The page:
Since we purchased our Salsa Powderkeg tandem in June, it’s seen several different incarnations. First, we set it up as a full-on mountain bike, but a plethora of mechanicals proved that it’s a ride way more suited for mountain touring than singletrack shredding, and so that’s the direction it’s been moving. Then we decided to ride it the 200 miles to Evan’s parents house for Thanksgiving, so it became a road touring bike, designed to go far and fast.
We’ve been working on outfitting the bike to perfection for months, resulting in a pretty great touring setup that worked quite perfectly on the Thanksgiving trip. In this article, I’m just going to go into some of the main pieces of the puzzle that made for a great ride this time around. There’s certainly more to our tandem setup than I go into here, and in the near future, I plan on writing an in-depth piece on the issues we’ve had with the Powderkeg and how we’ve solved them, and of how the bike evolved into what it is today.
We purchased the Powderkeg as a complete bike, but by now, have stripped most of its stock parts and replaced them with ones that work better for us. The main problem we had was with rear hubs. The stock Shimano SLX exploded after less than 100 miles on the bike. We went through another one before finally getting a Chris King, which has done us well for the past couple of months, including our first century on the tandem and of course the double century ride to Thanksgiving. In the front, we built up a wheel with a Shutter Precision PD-8X Dynamo that was a wedding gift from our friend Jared. I love useful gifts! More on the Dynamo in a bit.
Aside from durability of the bike, comfort is one of the most important pieces of doing a long ride. I struggled with comfort on the tandem for a while–my back hurt a lot, and it took me a while to find a good saddle. We decided to do double Jones H-bars, for both me and Evan. Evan has been using them on a few of his bikes for a few years now, but I had never tried them. I was immediately a fan, as they have made long hours on the back of the tandem a lot more comfortable. After trying multiple different saddles, I finally decided that the WTB Deva is the one for me right now. Evan is currently running a WTB Volt.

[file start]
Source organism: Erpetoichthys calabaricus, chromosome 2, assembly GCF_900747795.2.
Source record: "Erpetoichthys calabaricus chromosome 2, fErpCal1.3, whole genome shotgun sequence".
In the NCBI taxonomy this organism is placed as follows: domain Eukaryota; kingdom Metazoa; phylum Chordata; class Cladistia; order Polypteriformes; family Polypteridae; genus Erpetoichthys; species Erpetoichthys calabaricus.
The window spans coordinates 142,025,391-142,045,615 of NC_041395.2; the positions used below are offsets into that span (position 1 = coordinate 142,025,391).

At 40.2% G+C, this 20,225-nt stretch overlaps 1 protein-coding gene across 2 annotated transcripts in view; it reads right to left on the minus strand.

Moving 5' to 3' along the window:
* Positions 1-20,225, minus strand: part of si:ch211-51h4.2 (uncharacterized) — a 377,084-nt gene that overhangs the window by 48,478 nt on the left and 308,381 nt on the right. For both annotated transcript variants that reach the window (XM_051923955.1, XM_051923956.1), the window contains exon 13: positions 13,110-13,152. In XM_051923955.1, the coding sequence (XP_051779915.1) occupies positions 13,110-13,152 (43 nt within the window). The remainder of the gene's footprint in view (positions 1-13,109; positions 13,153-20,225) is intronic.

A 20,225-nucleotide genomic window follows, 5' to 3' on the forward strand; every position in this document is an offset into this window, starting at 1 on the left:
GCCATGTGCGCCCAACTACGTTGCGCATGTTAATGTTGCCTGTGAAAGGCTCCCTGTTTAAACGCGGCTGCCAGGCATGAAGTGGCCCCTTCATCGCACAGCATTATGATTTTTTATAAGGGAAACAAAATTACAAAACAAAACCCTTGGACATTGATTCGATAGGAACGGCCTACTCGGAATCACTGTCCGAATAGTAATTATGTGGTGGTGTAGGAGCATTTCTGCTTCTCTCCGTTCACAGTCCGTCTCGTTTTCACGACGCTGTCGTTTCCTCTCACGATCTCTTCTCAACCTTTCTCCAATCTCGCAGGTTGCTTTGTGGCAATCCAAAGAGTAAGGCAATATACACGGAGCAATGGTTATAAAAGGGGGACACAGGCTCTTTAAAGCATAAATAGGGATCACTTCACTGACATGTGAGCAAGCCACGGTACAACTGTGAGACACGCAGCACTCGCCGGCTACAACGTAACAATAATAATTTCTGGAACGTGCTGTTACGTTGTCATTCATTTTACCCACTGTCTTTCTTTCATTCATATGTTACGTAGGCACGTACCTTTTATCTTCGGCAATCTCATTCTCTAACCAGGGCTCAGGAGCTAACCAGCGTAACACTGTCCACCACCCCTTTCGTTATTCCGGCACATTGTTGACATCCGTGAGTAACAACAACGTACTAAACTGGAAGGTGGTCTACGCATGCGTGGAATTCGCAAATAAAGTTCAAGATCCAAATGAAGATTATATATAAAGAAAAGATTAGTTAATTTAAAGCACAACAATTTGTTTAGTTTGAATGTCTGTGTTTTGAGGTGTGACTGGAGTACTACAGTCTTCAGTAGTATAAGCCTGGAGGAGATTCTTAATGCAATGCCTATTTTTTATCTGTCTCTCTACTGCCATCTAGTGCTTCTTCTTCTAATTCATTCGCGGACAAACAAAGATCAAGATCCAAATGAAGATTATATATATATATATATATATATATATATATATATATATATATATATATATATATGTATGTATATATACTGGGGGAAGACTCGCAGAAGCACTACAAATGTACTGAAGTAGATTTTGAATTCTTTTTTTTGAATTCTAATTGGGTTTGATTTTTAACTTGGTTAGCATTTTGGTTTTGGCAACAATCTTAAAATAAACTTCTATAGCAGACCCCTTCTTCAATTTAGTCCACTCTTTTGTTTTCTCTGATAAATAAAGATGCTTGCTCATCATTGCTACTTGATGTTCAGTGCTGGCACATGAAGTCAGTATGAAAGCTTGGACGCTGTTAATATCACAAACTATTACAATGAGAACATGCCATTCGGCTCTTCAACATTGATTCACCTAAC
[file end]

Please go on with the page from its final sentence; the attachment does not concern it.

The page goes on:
Riding overnight in the winter means about 13-14 hours of darkness, so a reliable, sustainable lighting system is crucial. The Dynamo hub combined with a Supernova ThePlug USB charger was a perfect setup. The Dynamo continuously powered a light that we mounted low on the front fork that was a constant secondary light. We alternated between two other main lights, a Cygolite Turbo 800 and a Light & Motion Urban 850. The Cygolite had two battery packs, which we charged fully before leaving, and was our backup while the Light & Motion was charging. We also took an auxiliary battery along with us, the Anker PowerCore 15600, which is able to be charged via the Supernova Plug, and can charge lights, phones, and whatever else via USB. We ordered the battery a week before we left, not having any experience with such things in the past, and it arrived just in time and worked flawlessly. We charged the Light & Motion twice with it during our ride, and it still showed full charge at the end, so I imagine we could have gotten many more charges out of it before needing to charge the battery itself.
The last thing you want in the middle of the night is to have a fixable problem but not have the right tools or parts. So, we brought a pretty extensive, but still compact, repair kit.
-Spare tubes x 2
-Zip ties x 4
–Crank Brothers M17 Multi-tool
-Section of 10-speed chain
-Chainring bolts x 2
-5mm hex head bolt and washers
-Rear alternator plate
-Small amount of electrical tape
On a bike, food and water is the fuel. Although we knew we would be in civilization and not the middle of the woods, we also knew we’d be riding through the middle of the night when not much would be open, so we made sure we had enough fuel to get us through. We ended up stopping quite a few times for coffee and hot chocolate at gas stations. We bought a Vitamin Water once, and a breakfast sandwich after dawn. Other than that, we subsisted on what we brought along, and had quite a bit left over.
-2 bladders for water, 3-Liter x 1 and 1.5-Liter x 1
-Stanley insulated, stainless mug for coffee
-Trail mix – nuts, dried fruit, M&Ms
-Sour Patch Kids
-Clif Shot Bloks
-2 apples, sliced
-Starkist tuna packets
–Hammer electrolyte pills and SaltSticks
The frame obviously lends itself to plenty of frame bag storage, so our friend Brendan Treffinger made us some really nice, waterproof, durable custom bags for the three triangles. We also used a number of smaller bags. I had the Jandd handlebar bag, and we each had a Jandd Stem Bag for small essentials. Evan also used a Revelate Designs Mountain Feedbag for quick access to important things.
Overall, our equipment worked flawlessly. The operation of the lighting system was especially pleasing. We had no flats or mechanicals, which was a relief because changing a tire while along Rt. 30 at 3am when it was 20 degrees was not exactly on our list of things we wanted to do. The only issue we really had was clothing—we were certainly underdressed. Not because we don’t own appropriate cold-weather gear, but because we failed to bring it because we underestimated how cold it would actually get, and how cold it would feel on the road for that lengthy period of time. We know for next time. There are actually two articles of clothing, a packable down jacket and a thicker pair of tights, that I seriously considered bringing and then ditched at the last minute, that would have made all the difference. We know for next time.